Mercedes AMG Petronas F1 Update: 2015 Italian Grand Prix
If you just caught the middle of last Sunday’s Italian Grand Prix, then you saw a pretty routine F1 race.
The pageantry and energy surrounding this year’s event at Monza was grand in a renaissance Italian way. But the race? It was all about the start and the finish.
At the start, pole-sitter Lewis Hamilton, as well as everyone else blew past his mate in the front row, Nikki Raikkonen. Raikkonen stalled his engine. Apparently the new rule change disallowing outside help to find the optimal clutch bite point is starting to show. Raikkonen’s car jerked forward a little bit, then just sat there like a piece of roadkill.
After that, it was about 49 laps of boredom, a few challenges, a few bits flying from cars, but nothing big.
And then Nico Rosberg’s engine blew on Lap 50 of 53. The power unit, a replacement for one that had failed during qualifications, came from the 2015 series Silver Arrow. Power units and bad race management have burdened Mercedes AMG this season. But….not enough to keep them out of first place in the F1 Constructors Cup. Or keep Lewis from widening his lead for a second straight F1 championship.
One interesting thing that you may not hear of. The tires in Hamilton’s car started the race with 0.3 psi less air than the rules called for. Pirelli, maker of F1 tires, had taken tire pressure measurements prior to the race. Lewis’ racer was low. You may say that .03 psi is not enough to worry about. Well it is. Over the final few laps, the pit instructed Hamilton to drive faster; but provided no context when asked why. Hamilton had a comfortable lead. But the pressure to drive faster saw him win by over 25 seconds.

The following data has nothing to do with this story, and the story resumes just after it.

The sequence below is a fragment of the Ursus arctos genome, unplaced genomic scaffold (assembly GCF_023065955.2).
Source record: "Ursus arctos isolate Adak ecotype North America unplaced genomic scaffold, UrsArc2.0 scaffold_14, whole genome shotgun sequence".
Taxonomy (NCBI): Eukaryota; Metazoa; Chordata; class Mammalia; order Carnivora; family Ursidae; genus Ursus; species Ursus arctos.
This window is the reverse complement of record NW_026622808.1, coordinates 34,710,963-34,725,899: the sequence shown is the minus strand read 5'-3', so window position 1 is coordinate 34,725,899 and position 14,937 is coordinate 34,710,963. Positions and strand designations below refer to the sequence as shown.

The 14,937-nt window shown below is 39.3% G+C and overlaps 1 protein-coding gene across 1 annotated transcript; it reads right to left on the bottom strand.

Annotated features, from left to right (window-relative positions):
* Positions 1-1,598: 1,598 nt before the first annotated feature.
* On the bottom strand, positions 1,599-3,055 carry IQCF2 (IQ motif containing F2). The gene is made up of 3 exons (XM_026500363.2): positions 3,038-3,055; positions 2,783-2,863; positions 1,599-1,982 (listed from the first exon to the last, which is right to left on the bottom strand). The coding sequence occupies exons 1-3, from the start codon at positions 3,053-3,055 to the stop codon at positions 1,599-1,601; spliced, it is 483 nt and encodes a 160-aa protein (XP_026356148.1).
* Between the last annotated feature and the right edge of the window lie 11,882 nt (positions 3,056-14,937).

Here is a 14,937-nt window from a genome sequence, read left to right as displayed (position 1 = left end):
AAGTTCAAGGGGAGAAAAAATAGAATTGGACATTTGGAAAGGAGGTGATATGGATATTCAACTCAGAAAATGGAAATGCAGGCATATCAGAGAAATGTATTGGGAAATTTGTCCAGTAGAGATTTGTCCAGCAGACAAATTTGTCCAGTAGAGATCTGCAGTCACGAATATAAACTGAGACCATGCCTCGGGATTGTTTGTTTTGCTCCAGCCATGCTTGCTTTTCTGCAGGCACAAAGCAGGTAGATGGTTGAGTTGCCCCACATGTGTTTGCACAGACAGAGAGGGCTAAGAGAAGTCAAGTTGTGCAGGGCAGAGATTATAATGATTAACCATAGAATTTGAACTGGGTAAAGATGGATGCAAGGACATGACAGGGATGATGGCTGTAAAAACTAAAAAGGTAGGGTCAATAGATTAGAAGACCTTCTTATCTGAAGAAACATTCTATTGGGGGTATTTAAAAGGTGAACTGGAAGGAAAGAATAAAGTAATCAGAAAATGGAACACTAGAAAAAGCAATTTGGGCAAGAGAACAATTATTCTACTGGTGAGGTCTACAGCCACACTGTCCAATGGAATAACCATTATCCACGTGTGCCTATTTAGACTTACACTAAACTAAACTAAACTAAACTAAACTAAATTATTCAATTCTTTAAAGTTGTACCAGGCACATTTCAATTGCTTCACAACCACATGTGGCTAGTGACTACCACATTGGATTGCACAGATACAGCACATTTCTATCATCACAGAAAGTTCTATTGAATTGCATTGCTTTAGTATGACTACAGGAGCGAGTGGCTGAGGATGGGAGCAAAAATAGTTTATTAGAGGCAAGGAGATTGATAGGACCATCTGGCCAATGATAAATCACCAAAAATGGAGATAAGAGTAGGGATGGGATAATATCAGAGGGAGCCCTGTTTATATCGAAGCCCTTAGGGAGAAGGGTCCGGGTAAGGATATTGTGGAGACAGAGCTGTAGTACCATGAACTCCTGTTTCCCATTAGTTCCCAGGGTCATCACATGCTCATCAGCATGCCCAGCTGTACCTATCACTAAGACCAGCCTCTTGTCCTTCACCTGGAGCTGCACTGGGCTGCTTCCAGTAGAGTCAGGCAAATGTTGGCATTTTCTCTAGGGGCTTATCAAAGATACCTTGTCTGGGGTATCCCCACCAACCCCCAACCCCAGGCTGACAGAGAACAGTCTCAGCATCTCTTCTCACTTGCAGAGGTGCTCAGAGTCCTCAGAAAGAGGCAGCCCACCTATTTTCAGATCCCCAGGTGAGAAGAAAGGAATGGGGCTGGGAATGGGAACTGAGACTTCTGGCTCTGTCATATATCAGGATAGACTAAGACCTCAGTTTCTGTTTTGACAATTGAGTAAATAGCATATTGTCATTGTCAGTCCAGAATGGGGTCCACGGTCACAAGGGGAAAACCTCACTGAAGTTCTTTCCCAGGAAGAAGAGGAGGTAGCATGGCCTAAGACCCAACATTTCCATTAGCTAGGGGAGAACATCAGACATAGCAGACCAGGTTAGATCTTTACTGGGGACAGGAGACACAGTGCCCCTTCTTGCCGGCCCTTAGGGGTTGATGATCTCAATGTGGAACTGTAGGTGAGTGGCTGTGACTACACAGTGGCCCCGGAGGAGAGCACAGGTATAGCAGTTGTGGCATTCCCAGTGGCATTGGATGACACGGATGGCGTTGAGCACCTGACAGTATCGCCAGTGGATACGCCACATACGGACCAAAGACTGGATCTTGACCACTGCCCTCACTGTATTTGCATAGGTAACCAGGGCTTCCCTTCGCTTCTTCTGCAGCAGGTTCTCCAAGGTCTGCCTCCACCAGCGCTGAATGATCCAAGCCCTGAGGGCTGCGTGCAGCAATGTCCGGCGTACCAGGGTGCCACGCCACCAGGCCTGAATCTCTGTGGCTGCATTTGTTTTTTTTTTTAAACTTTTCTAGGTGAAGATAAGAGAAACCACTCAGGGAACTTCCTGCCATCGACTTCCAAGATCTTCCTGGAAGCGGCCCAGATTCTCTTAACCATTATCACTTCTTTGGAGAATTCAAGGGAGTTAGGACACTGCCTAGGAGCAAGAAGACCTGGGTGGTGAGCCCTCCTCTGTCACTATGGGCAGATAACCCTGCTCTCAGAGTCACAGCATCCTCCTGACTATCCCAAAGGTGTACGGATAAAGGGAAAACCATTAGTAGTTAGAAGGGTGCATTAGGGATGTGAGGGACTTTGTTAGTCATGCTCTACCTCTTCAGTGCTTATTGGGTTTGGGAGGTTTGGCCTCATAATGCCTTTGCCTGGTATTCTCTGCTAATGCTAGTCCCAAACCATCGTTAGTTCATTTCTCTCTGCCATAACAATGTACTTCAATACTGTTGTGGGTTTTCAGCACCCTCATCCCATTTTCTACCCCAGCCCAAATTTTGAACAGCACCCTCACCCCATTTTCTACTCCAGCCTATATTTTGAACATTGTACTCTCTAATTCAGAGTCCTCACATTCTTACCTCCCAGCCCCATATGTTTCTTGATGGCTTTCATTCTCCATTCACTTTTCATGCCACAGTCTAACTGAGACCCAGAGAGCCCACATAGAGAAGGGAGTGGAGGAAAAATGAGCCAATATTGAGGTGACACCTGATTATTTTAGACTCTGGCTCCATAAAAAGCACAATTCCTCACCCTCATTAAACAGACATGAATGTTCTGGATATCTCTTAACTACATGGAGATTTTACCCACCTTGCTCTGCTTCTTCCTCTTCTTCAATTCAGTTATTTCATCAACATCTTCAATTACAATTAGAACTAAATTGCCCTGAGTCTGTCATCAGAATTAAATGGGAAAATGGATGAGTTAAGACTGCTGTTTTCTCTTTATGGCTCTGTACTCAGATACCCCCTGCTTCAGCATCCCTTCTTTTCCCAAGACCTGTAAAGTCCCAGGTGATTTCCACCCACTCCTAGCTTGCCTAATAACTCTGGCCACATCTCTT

The penalty for under-inflated tires? 25 seconds.
This weekend has been just fantastic. A perfect weekend for me – I can’t remember one like it. This race is so special for every driver. When you stand up on that podium it’s so emotional. It’s a really proud moment to be up there in front of that sea of fans and to walk in the footsteps of so many great drivers who have won here. The start was pretty close, holding off Sebastian. But from there I felt in control. The balance wasn’t perfect for qualifying but it was one of the best I’ve had in the race. I can’t thank the team enough for all their hard work. Everyone at Brackley and Brixworth is doing such an incredible job. I’ve never seen anything like it, so thank you everyone.
This weekend was very tough for me. There were just too many problems with my car which made it impossible to fight for the win. It hurts a lot when you have to retire with just two or three laps to go. A few corners earlier, I felt already that I had lost some power but was still hoping I could make it. Today was a massive step in the wrong direction for me in the Championship – but to complain doesn’t help in these situations. I just need to keep pushing and come back even stronger. Giving up is not an option for me. I will push hard to turn things in the right direction – starting in Singapore, which is one of my favourite races. I’m looking forward to it already.